Lonard, O'Hern take control at Coolum
BY Bruce Young | Australasian PGA Tour | 2006 Australian PGA Championship | Round Three | 09 Dec 2006
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Day three of the Cadbury Schweppes PGA Championship at Hyatt Regency Coolum quickly developed into the pattern that has become typical of the event over the now five years that it has been played at the Sunshine Coast resort.
The day developed into a birdie fest, firstly with the early starters but those in more serious contention were not about to miss their opportunity on a golf course that was there for the taking.
The first to make a significant statement was the Queenslander Ryan Haller who started his round at 9.05 some three and a half hours before the final pairing of Peter Lonard and Nathan Green. Haller made slow but steady progress to the turn but over the closing nine holes, and especially his last three, he was closing fast on those ahead in fact when he finished his round he was within two of the lead.
It was clear however that the course was yielding to the onslaught and those out later would have their chance to emulate the deeds of the 32 year Haller. One of those was the US Open Champion Geoff Ogilvy who despite dropping shots at the 12th and 13th holes was round in 67 for 10 under but by the time he finished it appeared that despite the move he had made, the leaders were about to get away on him again.
“If the leaders were to finish at 15 under I might have a chance tomorrow but if they finish at 20 under, which they might, then I have no chance, said Ogilvy later. “Also it is not so much the distance between us but the number of players. I never really feel the course is as easy as the scores suggest but this particular wind does make it easier. There were not many opportunities to hit driver out there and so you are often coming from the fairway and so I think that is one reason for the low scoring.”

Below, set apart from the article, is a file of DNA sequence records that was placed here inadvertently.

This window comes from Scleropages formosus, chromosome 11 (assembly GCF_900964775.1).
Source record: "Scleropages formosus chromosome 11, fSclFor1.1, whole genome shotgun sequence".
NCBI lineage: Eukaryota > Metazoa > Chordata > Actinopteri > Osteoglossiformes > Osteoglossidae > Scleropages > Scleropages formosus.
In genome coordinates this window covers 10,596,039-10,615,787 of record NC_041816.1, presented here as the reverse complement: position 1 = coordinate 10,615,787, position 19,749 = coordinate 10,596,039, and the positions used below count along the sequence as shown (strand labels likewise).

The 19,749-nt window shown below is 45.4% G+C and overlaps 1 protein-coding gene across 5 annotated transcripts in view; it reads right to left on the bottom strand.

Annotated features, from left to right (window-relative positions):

James Nitties started the tournament well but struggled on day two as every man and his dog went past him. Today he had 68 and at 10 under par is in with a chance of a good finish.
As the leaders headed out they would make their intentions known early. Lonard and Nathan Green were playing in the same group and they both opened up with birdies, Green from 15 feet and Lonard from shorter range. Although Green birdied the 5th hole to move to 12 under he began to slip back from there while his playing partner began an impressive run of form. Lonard birdied six out of seven holes from the 7th and when he stood on the 14th tee he was at 18 under and had the lead by one over Nick O’Hern.
O’Hern had started in the fourth to last group at 9 under and two back of Lonard but with birdies at the opening two holes he had moved into a share of the lead before Lonard had even teed off. Three further birdies before the turn would see O’Hern at 14 under by the time he stood on the 10th tee he led the tournament over Lonard and Ormsby.
The South Australian Ormsby birdied the 7th then eagled the par five 8th to move to 14 under and as he did he joined O’Hern in the lead. In the group behind however Lonard was commencing his birdie barrage.
Ormsby continued his good run and birdies at the 12th and 13th had him at 17 under and within one of Lonard. Disaster was about to strike however and when he took a triple bogey at the par five 15th Ormsby’s chance at the title, even with so much play remaining today and tomorrow, may well have disappeared.